The Subtle Knife
Reviewed: August 13, 2004
By: Phillip Pullman
326 pages, $13.00
The Subtle Knife is volume two of a trilogy
called His Dark Materials. Volume one was called either The
Golden Compass or The Northern Lights, depending on
whether you picked up a British or American edition. Either
title fits, because both things have a lot to do with the
development of the plot. In the first book we meet a girl
named Lyra, who lives in a world where beings have souls (or
daemons) which live externally with them, shapeshifting
entities which assume a permanent form only when it becomes
clear what sort of adult a person is going to become.
Lyra becomes involved in the plots of her estranged parents.
Her mother is a Power in the Church which dominates her world
and is connected with a nasty experiment in which children are
separated from their daemons in order to gain access to a type
of energy. Her father opposes the Church, but is working on
his own plots, having to do with what we would call the
Northern Lights, but which is called Dark Matter in her world.
When we left her, Lyra had walked off into the Aurora and was
crossing between worlds.
The Subtle Knife does not immediately pick up
that plot thread, but instead introduces us to our own world
and to a boy named Will, who is looking after his brain
damaged mother and trying to find out something about his
missing father. Other people are trying to find out about his
father as well and 12 year old Will is placed in the
incredible position of having killed one of them, quite by
accident, before we are very far into the story.
On the run, he stumbles across something which which could
only be likened to a tear in the air, on the other side of
which he finds himself in the same world to which Lyra and her
daemon, Pantalaimon, had journeyed. In this world malevolent
beings called the Specters are separating adult humans from
their souls, giving them a spiritual and intellectual
lobotomy. Children are safe until they hit a certain stage of
puberty, but that means that the only functioning humans in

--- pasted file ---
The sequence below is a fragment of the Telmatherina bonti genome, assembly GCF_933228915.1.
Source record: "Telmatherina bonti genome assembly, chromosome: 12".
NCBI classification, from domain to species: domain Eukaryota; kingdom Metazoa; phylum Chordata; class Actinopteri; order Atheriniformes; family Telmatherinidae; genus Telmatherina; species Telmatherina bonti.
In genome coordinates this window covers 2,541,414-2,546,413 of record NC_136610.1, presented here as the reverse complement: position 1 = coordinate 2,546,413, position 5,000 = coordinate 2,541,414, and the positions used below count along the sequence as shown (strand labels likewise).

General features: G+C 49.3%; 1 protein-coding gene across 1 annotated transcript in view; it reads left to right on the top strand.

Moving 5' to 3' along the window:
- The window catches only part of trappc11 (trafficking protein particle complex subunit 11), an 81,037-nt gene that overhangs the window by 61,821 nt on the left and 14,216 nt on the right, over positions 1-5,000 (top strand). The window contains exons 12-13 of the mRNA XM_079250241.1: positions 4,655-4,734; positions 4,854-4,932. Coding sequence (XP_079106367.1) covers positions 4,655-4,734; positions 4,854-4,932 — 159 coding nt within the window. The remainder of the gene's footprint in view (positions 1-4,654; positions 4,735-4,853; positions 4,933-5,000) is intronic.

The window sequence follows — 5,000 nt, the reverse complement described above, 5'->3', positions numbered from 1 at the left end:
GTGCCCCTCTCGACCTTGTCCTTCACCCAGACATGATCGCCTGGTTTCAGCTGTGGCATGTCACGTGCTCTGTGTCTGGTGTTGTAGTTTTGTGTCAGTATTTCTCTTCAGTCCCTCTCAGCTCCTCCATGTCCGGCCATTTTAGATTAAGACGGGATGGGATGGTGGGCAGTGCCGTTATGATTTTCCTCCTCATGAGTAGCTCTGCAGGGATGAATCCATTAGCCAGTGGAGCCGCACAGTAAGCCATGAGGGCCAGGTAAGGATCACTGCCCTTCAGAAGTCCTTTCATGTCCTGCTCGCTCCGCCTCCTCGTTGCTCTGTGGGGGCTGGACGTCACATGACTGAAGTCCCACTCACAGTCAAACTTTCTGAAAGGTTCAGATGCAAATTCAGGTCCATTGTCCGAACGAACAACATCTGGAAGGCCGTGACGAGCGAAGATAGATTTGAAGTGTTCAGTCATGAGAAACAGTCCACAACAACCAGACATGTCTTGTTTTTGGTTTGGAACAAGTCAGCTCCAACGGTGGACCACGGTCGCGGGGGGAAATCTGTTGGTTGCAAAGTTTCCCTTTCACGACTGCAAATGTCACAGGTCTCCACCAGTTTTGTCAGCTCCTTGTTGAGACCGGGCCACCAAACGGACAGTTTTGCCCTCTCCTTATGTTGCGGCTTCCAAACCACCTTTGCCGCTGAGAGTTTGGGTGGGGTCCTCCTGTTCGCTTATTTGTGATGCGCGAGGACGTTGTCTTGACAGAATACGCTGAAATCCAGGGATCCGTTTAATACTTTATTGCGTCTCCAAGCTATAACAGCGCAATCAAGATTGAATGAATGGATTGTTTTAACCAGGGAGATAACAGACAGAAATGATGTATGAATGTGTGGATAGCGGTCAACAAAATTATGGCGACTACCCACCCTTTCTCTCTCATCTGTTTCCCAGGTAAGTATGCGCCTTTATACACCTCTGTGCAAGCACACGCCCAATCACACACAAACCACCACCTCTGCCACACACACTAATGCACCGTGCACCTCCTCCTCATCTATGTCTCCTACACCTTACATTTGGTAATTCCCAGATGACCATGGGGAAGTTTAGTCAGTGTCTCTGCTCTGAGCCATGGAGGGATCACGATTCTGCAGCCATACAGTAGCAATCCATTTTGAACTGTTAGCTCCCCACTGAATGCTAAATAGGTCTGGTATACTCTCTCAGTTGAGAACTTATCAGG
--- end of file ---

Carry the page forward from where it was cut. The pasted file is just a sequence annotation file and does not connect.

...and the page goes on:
the area are children, and the end result is a most unstable
Meanwhile, back in Lyra's world, which has the feel of late
19th century England about it, those who were Lyra's allies in
her original quest are trying to find out what happened to
her, and those who were trying to capture her are trying to do
the same. We begin to get the impression that there might be a
link to the three worlds that we have seen so far, that there
might be more, and that all of them might be in danger because
of events in Lyra's world, or maybe events in that in-between
place where Lyra and Will are trapped.
Certainly Lyra's mother, Mrs. Coulter, wants the artifacts
that Lyra and Will have found. The first is the Golden
Compass, or altheiometer, with which a talented or learned
individual may discern truth, see the unseen, and learn all
manner of things in response to the right questions. Lyra has
that, and she seems to be its natural guardian. After their
initial adventures in the Children's World, Will becomes the
Bearer of the Subtle Knife, a mystical device with two edges.
One will cut effortlessly through any material. The other will
cut and seal the ways between the worlds.
Evil forces are after these devices. What they intend to do
with them is anyone's guess, but the horrors of the Children's
World are a clear indication of what they can do in the wrong
hands, for it was a wielder of the Knife who left the Specters
There's much more in this book. There are adventures with
witches and last ditch battles on mountain tops, as well as
aerial chases and devious intrigues. Our two young
protagonists have a lot to learn about each other, and the
mystery of Will's father's life and disappearance in Alaska
(yes - a northern connection) could be worth a story all by
Pullman leaves us with a a lot of unresolved questions and
what amounts to another cliffhanger at the end of this book.
The good news is that the final volume, The Amber
Spyglass, is already available.
Individually and together, the books have been winning a lot
of awards and attracting a lot of attention. They are often
compared to J.K. Rowling's Potter books in terms of their
impact on young readers, though they are quite different in
theme, content and style. Pullman's novels have a touch of
Mervyn Peake in them, where Rowling's feel a bit more like
Roald Dahl meeting Enid Blyton. His Dark Materials also takes
place in a much shorter time span, so there isn't same degree
of change in the characters. Nor are they the complete focus
of the stories. Unlike Harry Potter, the action does not
revolve solely around Lyra and Will; there is a lot going on
in other places.
Still, I'd wager that if you like Rowling (whether adult or
youngster) you'll also like Pullman.